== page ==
Dealing with Our Millennial Kids
Larasati Oetomo
04 May 2017

Most parents seem to suffer more headache as their children step into emerging adulthood. As children expand their interpersonal relations, they tend to focus on close friends and peers as significant others, while being less open to their parents. Even when we ask them if there is anything bothering their mind, there’s a chance they would find the question suspicious or think that we are “violating their private space”.

No, your kids are not joining secret crime syndicate. They are simply going through their developmental task: to have the mind of their own, to have ‘privacy’, and to find their own path of life. The crises have passed at our age, and now it’s their time. However, as a parent, we need to make sure if our children have strong ground under their feet—to make sure they will be alright. It becomes troublesome to do that when our emerging adult kids refuse to share their problems with us.

The key is, among all, is to speak less in order to say more. Here is how:

Be Present, with capital P.

Dr. Seppala from Stanford University stated that the key to charisma in connection is total presence. It could be simply done as talking or being in a same room with them without getting distracted with our never-ending business and to-do-list. This is as important as showing our kids that we are available whenever they want to share bits of their stories.

Concern Less, Care More.

Do we give them dozens of missed calls and chat messages when they are away? That might be the cause why they are paranoid to tell us their whereabouts and friends. It is more effective for children to see their parents waiting for them at home when they come home pretty late and show them how concerned their parents are, instead of being bombarded by numbers of missed calls.

Standing on the Same Level.

One of the most common features of puberty is the self-belief that our children are now mature and dislike to be “treated as little children”. Speaking eye-level to them is important, although every family vary in their communication style. Hockridge, a clinical counselor from LA, suggest that it is preferable to talk to them as to any other adult, instead of trying to act up that we are their buddies. While giving them the examples on how to speak and behave maturely, they would also find your advice less judging.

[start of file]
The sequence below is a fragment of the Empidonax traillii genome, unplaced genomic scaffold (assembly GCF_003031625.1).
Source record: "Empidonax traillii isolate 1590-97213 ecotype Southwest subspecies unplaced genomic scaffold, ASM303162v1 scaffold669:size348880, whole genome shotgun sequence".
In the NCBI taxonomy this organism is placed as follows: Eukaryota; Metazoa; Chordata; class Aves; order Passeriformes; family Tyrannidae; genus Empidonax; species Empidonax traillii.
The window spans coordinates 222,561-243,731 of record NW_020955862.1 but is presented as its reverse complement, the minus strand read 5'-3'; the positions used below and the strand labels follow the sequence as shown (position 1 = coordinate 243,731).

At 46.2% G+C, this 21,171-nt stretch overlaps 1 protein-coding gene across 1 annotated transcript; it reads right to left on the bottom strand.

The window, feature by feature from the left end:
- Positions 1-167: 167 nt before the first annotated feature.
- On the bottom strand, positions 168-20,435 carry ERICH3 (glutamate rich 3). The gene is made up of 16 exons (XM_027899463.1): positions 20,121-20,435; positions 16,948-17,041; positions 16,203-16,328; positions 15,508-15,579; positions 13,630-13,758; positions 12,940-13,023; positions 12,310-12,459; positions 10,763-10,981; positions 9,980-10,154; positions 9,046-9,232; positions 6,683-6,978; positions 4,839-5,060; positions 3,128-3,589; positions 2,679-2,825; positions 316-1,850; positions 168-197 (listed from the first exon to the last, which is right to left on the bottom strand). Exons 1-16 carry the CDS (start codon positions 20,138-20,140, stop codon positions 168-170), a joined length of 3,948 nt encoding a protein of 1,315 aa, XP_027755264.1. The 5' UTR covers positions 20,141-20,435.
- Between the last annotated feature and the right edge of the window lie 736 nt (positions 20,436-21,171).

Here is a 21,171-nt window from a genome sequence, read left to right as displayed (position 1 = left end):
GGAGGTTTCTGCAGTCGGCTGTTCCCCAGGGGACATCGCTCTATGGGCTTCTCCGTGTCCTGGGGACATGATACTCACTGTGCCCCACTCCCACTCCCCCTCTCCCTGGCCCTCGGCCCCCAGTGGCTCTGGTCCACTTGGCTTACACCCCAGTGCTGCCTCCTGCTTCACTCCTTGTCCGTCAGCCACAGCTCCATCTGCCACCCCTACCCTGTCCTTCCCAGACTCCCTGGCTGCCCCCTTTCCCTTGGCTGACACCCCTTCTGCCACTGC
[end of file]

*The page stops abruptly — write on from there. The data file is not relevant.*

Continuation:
Be a Safehouse.

Emerging into adulthood is tough. In few years they need to live on their own, pay their own expenses, choosing education, career, and experiencing heartbreak for the first time. This is the age where they need to be responsible for every wrongdoing they do. It is a risky time for the family as their rooted ground to elicit anxiety and doubt. They might learn that they are as helpless as their parents think they are, or to worry more about letting down their parents instead of actualizing their authentic goals. It is cliché and tricky, but all they need is our trust. This could be done by providing them space and chance to fix their mistakes, and to admit their achievements. A more balance approach is essential instead of punishment and praises.